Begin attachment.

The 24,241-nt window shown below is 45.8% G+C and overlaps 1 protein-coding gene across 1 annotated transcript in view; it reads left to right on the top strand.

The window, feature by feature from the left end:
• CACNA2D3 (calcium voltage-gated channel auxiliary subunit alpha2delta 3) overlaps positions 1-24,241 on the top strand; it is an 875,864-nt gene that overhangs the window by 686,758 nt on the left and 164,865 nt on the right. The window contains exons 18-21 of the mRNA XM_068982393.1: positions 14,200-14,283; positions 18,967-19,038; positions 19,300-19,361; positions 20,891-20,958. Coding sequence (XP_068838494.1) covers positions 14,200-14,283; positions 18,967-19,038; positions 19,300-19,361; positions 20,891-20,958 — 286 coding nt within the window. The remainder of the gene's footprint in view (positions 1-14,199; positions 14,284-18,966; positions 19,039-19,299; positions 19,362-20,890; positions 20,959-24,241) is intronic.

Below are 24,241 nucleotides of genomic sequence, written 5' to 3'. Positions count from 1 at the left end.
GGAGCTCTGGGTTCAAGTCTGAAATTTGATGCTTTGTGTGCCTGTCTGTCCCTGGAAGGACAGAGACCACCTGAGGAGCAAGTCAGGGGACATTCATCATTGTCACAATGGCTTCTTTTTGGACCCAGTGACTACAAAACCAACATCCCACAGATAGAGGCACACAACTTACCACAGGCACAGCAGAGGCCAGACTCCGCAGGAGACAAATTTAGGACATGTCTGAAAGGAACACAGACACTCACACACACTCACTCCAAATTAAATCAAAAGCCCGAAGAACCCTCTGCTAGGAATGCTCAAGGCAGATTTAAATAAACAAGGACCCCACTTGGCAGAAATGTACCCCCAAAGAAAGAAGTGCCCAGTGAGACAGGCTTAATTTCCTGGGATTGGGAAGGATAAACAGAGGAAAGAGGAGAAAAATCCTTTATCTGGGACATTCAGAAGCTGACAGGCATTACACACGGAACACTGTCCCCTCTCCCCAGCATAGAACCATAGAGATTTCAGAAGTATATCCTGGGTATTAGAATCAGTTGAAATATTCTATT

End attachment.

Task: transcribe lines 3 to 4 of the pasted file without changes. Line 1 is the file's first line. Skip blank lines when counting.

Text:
• CACNA2D3 (calcium voltage-gated channel auxiliary subunit alpha2delta 3) overlaps positions 1-24,241 on the top strand; it is an 875,864-nt gene that overhangs the window by 686,758 nt on the left and 164,865 nt on the right. The window contains exons 18-21 of the mRNA XM_068982393.1: positions 14,200-14,283; positions 18,967-19,038; positions 19,300-19,361; positions 20,891-20,958. Coding sequence (XP_068838494.1) covers positions 14,200-14,283; positions 18,967-19,038; positions 19,300-19,361; positions 20,891-20,958 — 286 coding nt within the window. The remainder of the gene's footprint in view (positions 1-14,199; positions 14,284-18,966; positions 19,039-19,299; positions 19,362-20,890; positions 20,959-24,241) is intronic.

Below are 24,241 nucleotides of genomic sequence, written 5' to 3'. Positions count from 1 at the left end.